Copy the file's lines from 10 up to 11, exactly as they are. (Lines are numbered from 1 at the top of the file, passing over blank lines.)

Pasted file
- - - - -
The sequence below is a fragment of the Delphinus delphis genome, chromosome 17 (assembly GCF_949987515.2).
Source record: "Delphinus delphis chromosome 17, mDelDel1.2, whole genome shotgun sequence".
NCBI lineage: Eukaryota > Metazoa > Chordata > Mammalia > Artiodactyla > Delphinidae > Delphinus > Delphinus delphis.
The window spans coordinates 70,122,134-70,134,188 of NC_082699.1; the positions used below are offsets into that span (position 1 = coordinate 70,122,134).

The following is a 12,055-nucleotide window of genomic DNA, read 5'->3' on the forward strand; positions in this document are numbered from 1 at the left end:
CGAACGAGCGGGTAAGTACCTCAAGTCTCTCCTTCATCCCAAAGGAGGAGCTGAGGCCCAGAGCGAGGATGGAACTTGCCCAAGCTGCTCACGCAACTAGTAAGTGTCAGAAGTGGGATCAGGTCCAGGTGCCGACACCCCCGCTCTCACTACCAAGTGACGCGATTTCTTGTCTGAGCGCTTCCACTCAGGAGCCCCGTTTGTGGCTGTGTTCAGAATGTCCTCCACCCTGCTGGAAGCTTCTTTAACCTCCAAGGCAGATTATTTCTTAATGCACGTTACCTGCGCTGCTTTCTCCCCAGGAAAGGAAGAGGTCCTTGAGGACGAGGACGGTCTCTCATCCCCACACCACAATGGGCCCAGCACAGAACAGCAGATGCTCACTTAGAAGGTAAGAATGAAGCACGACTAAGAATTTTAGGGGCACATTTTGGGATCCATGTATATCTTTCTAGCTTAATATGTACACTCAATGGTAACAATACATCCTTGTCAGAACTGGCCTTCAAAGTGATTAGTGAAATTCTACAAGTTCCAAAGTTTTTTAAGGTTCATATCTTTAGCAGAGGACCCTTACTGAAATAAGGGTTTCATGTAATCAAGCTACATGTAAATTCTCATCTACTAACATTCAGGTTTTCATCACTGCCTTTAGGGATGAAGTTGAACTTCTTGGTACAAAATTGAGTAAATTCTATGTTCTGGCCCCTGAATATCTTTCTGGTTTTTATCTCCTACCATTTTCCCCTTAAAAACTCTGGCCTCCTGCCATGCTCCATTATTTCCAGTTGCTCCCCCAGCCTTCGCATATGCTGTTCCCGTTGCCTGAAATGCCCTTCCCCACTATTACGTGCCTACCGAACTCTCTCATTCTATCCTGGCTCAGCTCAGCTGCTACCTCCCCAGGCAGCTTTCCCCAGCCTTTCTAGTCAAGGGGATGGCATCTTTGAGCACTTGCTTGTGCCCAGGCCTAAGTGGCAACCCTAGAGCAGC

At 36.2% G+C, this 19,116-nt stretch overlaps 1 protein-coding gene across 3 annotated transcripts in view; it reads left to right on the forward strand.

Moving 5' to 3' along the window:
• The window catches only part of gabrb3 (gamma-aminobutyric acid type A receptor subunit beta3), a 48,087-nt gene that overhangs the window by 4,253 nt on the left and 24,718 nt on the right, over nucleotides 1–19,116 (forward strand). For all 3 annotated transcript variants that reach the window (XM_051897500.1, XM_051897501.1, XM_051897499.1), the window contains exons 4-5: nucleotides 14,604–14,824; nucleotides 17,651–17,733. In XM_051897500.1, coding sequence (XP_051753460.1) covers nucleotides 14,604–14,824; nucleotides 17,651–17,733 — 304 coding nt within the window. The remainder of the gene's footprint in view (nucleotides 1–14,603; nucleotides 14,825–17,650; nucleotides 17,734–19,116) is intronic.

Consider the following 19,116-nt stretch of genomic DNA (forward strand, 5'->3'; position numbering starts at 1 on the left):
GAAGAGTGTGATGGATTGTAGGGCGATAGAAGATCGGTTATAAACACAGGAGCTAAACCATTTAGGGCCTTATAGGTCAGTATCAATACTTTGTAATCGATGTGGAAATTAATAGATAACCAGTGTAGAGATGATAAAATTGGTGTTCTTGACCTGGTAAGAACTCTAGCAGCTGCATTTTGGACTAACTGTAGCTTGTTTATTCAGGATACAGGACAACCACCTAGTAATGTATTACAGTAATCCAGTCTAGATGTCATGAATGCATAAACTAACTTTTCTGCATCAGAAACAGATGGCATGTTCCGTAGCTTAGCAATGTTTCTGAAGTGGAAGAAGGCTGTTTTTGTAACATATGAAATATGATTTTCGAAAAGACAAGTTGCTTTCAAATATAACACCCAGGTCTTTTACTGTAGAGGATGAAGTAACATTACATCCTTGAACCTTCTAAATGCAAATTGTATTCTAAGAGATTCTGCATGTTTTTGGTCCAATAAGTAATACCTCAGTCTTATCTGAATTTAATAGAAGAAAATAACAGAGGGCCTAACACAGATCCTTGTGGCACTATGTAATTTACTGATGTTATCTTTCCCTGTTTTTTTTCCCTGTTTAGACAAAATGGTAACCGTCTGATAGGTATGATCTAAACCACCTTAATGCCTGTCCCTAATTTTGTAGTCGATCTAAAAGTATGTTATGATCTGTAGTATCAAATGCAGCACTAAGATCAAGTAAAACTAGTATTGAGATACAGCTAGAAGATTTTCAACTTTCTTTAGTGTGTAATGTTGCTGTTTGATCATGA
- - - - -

Consider the following 19,116-nt stretch of genomic DNA (forward strand, 5'->3'; position numbering starts at 1 on the left):
GAAGAGTGTGATGGATTGTAGGGCGATAGAAGATCGGTTATAAACACAGGAGCTAAACCATTTAGGGCCTTATAGGTCAGTATCAATACTTTGTAATCGATGTGGAAATTAATAGATAACCAGTGTAGAGATGATAAAATTGGTGTTCTTGACCTGGTAAGAACTCTAGCAGCTGCATTTTGGACTAACTGTAGCTTGTTTATTCAGGATACAGGACAACCACCTAGTAATGTATTACAGTAATCCAGTCTAGATGTCATGAATGCATAAACTAACTTTTCTGCATCAGAAACAGATGGCATGTTCCGTAGCTTAGCAATGTTTCTGAAGTGGAAGAAGGCTGTTTTTGTAACATATGAAATATGATTTTCGAAAAGACAAGTTGCTTTCAAATATAACACCCAGGTCTTTTACTGTAGAGGATGAAGTAACATTACATCCTTGAACCTTCTAAATGCAAATTGTATTCTAAGAGATTCTGCATGTTTTTGGTCCAATAAGTAATACCTCAGTCTTATCTGAATTTAATAGAAGAAAATAACAGAGGGCCTAACACAGATCCTTGTGGCACTATGTAATTTACTGATGTTATCTTTCCCTGTTTTTTTTCCCTGTTTAGACAAAATGGTAACCGTCTGATAGGTATGATCTAAACCACCTTAATGCCTGTCCCTAATTTTGTAGTCGATCTAAAAGTATGTTATGATCTGTAGTATCAAATGCAGCACTAAGATCAAGTAAAACTAGTATTGAGATACAGCTAGAAGATTTTCAACTTTCTTTAGTGTGTAATGTTGCTGTTTGATCATGA